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A Montessori Approach to Student Success

How East Dallas Community Schools is closing the achievement gap and equipping students with the skills necessary to succeed in the 21st century.

By Laura White

In May 2012, Laura graduated from Tulane University with a B.A. in Political Economy. While at Tulane, Laura brought her Youth Venture project, Swim 4 Success, to New Orleans, LA, and was a founding member of Tulane’s Ashoka U Changemaker Campus team. As a member of the Empathy Initiative, Laura manages the Changemaker Schools network, a group of schools that have given empathy as much priority as math and literacy. Laura is passionate about changemaker education, empathy, and transforming early childhood education.

January 7, 2013

Thirty-five years ago, a group of parents and teachers in East Dallas came together to make a change in their community. The neighborhood apartments were infested with rats and roaches, the neighborhood park was full of glass, and there was nowhere safe for children to play. After finding success in dealing with these problems, the group identified access to high quality education as a root problem to the challenges their community faced. Together, they dreamed up a program that started much younger than first grade, involved parents actively, and was founded in the whole-child Montessori approach; the team created East Dallas Community Schools.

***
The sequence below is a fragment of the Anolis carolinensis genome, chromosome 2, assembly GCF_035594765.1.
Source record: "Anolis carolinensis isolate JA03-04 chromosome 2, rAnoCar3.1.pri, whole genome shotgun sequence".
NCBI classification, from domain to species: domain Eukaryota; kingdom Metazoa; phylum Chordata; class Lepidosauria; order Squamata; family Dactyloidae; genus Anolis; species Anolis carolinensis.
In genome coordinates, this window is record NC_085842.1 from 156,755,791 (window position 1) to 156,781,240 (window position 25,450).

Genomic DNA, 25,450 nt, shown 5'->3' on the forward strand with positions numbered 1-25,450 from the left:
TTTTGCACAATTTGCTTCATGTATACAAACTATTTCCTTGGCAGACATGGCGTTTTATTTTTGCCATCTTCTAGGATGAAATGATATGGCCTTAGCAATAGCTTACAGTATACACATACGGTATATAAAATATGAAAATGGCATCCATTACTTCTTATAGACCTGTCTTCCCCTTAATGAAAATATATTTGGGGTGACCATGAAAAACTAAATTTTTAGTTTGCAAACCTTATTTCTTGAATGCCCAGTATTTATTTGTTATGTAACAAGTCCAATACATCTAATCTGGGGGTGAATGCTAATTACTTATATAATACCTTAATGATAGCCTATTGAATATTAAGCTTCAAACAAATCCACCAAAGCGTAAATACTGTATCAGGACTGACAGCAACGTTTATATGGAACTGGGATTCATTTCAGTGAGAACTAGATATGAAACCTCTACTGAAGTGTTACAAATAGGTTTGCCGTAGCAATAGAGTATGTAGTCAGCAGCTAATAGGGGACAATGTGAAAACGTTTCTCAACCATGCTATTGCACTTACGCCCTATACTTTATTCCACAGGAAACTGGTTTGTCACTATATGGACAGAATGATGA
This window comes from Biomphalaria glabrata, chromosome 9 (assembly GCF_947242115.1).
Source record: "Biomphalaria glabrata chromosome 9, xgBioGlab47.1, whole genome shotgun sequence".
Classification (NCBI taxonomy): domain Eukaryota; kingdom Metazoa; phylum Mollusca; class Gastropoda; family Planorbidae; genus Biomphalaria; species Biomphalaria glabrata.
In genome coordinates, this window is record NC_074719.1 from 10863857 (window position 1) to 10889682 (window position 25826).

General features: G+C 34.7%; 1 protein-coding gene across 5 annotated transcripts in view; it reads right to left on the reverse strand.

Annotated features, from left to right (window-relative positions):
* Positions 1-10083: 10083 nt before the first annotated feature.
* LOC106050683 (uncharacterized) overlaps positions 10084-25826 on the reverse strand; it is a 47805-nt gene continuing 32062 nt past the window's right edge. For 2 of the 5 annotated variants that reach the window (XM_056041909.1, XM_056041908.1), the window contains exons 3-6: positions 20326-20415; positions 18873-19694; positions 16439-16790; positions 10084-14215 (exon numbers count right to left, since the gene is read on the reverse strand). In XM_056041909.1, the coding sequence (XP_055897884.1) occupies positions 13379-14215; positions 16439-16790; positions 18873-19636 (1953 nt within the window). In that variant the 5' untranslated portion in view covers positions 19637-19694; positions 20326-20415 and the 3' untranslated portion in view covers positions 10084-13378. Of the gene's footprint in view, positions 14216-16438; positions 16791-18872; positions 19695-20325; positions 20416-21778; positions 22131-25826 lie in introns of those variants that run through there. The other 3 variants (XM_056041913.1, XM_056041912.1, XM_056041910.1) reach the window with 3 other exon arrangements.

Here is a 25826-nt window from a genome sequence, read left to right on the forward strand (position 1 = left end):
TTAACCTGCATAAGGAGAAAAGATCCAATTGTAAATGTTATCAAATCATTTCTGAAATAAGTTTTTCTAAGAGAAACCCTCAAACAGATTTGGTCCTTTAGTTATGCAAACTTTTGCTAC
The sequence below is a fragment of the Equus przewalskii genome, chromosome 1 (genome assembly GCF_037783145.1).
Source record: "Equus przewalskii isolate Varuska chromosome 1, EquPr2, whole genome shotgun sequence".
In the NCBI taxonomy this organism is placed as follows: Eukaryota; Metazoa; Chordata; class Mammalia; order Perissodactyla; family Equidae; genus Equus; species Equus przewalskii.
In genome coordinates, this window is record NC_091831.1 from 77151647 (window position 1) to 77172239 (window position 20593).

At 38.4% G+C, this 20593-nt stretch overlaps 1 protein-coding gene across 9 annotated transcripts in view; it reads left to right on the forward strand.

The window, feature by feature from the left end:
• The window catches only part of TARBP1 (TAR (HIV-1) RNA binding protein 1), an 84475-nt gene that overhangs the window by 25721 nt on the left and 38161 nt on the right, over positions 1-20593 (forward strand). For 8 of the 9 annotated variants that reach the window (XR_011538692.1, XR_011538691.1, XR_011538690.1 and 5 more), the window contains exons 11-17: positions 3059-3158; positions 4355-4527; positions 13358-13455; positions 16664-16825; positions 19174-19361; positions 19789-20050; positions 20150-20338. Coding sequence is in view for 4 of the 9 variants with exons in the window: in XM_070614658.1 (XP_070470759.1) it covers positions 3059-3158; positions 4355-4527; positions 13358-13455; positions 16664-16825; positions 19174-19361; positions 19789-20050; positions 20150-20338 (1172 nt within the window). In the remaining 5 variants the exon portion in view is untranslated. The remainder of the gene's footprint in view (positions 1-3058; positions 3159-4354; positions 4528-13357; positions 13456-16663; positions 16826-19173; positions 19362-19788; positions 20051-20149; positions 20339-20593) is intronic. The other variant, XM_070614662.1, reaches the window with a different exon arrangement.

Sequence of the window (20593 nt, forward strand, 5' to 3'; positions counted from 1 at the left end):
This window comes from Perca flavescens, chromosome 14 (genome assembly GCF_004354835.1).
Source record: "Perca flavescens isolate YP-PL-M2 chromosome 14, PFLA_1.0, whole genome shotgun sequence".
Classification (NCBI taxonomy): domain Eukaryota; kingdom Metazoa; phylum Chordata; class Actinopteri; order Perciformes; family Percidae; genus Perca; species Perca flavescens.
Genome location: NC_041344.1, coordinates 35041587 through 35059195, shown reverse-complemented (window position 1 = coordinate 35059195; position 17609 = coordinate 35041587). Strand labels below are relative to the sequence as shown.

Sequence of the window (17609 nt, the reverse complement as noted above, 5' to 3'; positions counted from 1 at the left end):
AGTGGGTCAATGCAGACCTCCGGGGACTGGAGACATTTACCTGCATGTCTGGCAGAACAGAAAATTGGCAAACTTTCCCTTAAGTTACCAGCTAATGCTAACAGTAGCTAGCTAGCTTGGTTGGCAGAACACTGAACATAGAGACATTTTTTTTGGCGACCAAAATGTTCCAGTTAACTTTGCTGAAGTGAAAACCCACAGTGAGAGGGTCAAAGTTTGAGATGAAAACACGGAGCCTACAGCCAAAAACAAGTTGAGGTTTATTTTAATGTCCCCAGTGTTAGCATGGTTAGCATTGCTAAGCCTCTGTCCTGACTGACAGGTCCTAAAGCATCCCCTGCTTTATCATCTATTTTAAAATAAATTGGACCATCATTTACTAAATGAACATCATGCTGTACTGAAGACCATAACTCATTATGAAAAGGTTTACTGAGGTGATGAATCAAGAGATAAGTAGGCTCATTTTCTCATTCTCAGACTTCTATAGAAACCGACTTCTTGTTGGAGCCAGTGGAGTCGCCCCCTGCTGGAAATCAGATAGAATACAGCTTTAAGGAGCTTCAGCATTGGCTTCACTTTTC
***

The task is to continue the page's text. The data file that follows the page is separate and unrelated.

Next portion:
Fast forward to 2012: East Dallas Community Schools has just opened its third campus. The evidence of parent support is everywhere: they run the carpools, greet the children in the morning, and help escort them to class. They also work with Executive Director Terry Ford, School Director Tom Loew, and other administrators and teachers about the big issues they want to tackle together in the community, including immigration and job training. According to Ford, this deep respect for all human beings, especially parents and children, is a key part of the network's success.

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Another component of the network’s success is the outstanding leadership of Ford, who was there from the beginning as part of the school’s founding team. After teaching first grade and watching her students fall through the cracks when they reached later grades, Ford facilitated the parent and teacher discussions that led to the vision for East Dallas Community Schools. Over the network's 35 year history, Ford has orchestrated a Montessori curriculum and school culture that is closing the achievement gap for students.

The Montessori approach is clearly working for East Dallas Community Schools students. According to the network:

“In a neighborhood where less than half of entering freshmen graduate from high school, 95% of East Dallas Community School third graders go on to earn their high school diploma, with 89% of those graduates attending college.”

This is not the only designation of which the network is proud. In 2011, East Dallas Community Schools received a nationally prestegious award from the American Psychoanalytic Association for support of children's emotional well-being. By meeting student emotional and academic needs, as well as involving parents as changemakers, East Dallas Community Schools is closing the achievement gap and revolutionizing education.